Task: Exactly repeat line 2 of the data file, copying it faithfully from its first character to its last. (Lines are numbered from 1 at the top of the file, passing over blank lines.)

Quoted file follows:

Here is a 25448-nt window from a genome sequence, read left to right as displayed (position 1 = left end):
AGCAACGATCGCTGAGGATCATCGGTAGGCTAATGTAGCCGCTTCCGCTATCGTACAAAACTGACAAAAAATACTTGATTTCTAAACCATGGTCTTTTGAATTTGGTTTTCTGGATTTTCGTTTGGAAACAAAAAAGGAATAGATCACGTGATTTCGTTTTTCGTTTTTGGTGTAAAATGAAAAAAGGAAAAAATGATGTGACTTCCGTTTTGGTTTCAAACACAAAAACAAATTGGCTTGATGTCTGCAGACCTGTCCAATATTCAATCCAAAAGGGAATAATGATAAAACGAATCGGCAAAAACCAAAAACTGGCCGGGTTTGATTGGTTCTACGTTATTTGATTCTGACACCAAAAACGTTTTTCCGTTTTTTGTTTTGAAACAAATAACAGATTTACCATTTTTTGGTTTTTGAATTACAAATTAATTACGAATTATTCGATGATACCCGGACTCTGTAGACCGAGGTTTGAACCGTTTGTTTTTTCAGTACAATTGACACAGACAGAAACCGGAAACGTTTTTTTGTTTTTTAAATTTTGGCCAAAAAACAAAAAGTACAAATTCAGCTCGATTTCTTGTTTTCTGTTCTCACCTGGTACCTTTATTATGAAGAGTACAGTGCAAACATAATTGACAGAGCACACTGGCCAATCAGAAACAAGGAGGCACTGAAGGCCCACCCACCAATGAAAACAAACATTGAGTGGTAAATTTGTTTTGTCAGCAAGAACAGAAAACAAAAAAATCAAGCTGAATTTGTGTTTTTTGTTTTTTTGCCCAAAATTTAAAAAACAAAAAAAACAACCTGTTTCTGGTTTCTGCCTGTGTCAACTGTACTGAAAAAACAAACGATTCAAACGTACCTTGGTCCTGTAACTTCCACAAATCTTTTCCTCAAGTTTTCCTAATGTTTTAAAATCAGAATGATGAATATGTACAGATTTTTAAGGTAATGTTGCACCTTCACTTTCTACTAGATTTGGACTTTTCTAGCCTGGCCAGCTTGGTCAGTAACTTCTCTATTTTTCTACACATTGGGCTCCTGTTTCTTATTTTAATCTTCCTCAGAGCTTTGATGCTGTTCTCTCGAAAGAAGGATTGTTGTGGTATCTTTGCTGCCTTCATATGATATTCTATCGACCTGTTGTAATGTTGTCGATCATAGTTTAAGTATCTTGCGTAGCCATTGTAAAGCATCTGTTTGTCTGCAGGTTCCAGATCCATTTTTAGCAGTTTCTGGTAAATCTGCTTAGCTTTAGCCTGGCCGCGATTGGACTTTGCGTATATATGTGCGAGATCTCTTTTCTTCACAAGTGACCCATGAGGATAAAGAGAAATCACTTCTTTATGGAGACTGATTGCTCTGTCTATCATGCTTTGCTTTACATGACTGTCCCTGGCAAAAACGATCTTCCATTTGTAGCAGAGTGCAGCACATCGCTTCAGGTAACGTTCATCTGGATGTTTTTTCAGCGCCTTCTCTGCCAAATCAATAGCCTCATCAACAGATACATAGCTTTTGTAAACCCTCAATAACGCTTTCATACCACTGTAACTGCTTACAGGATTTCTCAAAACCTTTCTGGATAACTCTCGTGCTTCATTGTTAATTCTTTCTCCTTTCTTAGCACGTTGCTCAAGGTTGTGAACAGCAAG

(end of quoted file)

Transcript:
AGCAACGATCGCTGAGGATCATCGGTAGGCTAATGTAGCCGCTTCCGCTATCGTACAAAACTGACAAAAAATACTTGATTTCTAAACCATGGTCTTTTGAATTTGGTTTTCTGGATTTTCGTTTGGAAACAAAAAAGGAATAGATCACGTGATTTCGTTTTTCGTTTTTGGTGTAAAATGAAAAAAGGAAAAAATGATGTGACTTCCGTTTTGGTTTCAAACACAAAAACAAATTGGCTTGATGTCTGCAGACCTGTCCAATATTCAATCCAAAAGGGAATAATGATAAAACGAATCGGCAAAAACCAAAAACTGGCCGGGTTTGATTGGTTCTACGTTATTTGATTCTGACACCAAAAACGTTTTTCCGTTTTTTGTTTTGAAACAAATAACAGATTTACCATTTTTTGGTTTTTGAATTACAAATTAATTACGAATTATTCGATGATACCCGGACTCTGTAGACCGAGGTTTGAACCGTTTGTTTTTTCAGTACAATTGACACAGACAGAAACCGGAAACGTTTTTTTGTTTTTTAAATTTTGGCCAAAAAACAAAAAGTACAAATTCAGCTCGATTTCTTGTTTTCTGTTCTCACCTGGTACCTTTATTATGAAGAGTACAGTGCAAACATAATTGACAGAGCACACTGGCCAATCAGAAACAAGGAGGCACTGAAGGCCCACCCACCAATGAAAACAAACATTGAGTGGTAAATTTGTTTTGTCAGCAAGAACAGAAAACAAAAAAATCAAGCTGAATTTGTGTTTTTTGTTTTTTTGCCCAAAATTTAAAAAACAAAAAAAACAACCTGTTTCTGGTTTCTGCCTGTGTCAACTGTACTGAAAAAACAAACGATTCAAACGTACCTTGGTCCTGTAACTTCCACAAATCTTTTCCTCAAGTTTTCCTAATGTTTTAAAATCAGAATGATGAATATGTACAGATTTTTAAGGTAATGTTGCACCTTCACTTTCTACTAGATTTGGACTTTTCTAGCCTGGCCAGCTTGGTCAGTAACTTCTCTATTTTTCTACACATTGGGCTCCTGTTTCTTATTTTAATCTTCCTCAGAGCTTTGATGCTGTTCTCTCGAAAGAAGGATTGTTGTGGTATCTTTGCTGCCTTCATATGATATTCTATCGACCTGTTGTAATGTTGTCGATCATAGTTTAAGTATCTTGCGTAGCCATTGTAAAGCATCTGTTTGTCTGCAGGTTCCAGATCCATTTTTAGCAGTTTCTGGTAAATCTGCTTAGCTTTAGCCTGGCCGCGATTGGACTTTGCGTATATATGTGCGAGATCTCTTTTCTTCACAAGTGACCCATGAGGATAAAGAGAAATCACTTCTTTATGGAGACTGATTGCTCTGTCTATCATGCTTTGCTTTACATGACTGTCCCTGGCAAAAACGATCTTCCATTTGTAGCAGAGTGCAGCACATCGCTTCAGGTAACGTTCATCTGGATGTTTTTTCAGCGCCTTCTCTGCCAAATCAATAGCCTCATCAACAGATACATAGCTTTTGTAAACCCTCAATAACGCTTTCATACCACTGTAACTGCTTACAGGATTTCTCAAAACCTTTCTGGATAACTCTCGTGCTTCATTGTTAATTCTTTCTCCTTTCTTAGCACGTTGCTCAAGGTTGTGAACAGCAAG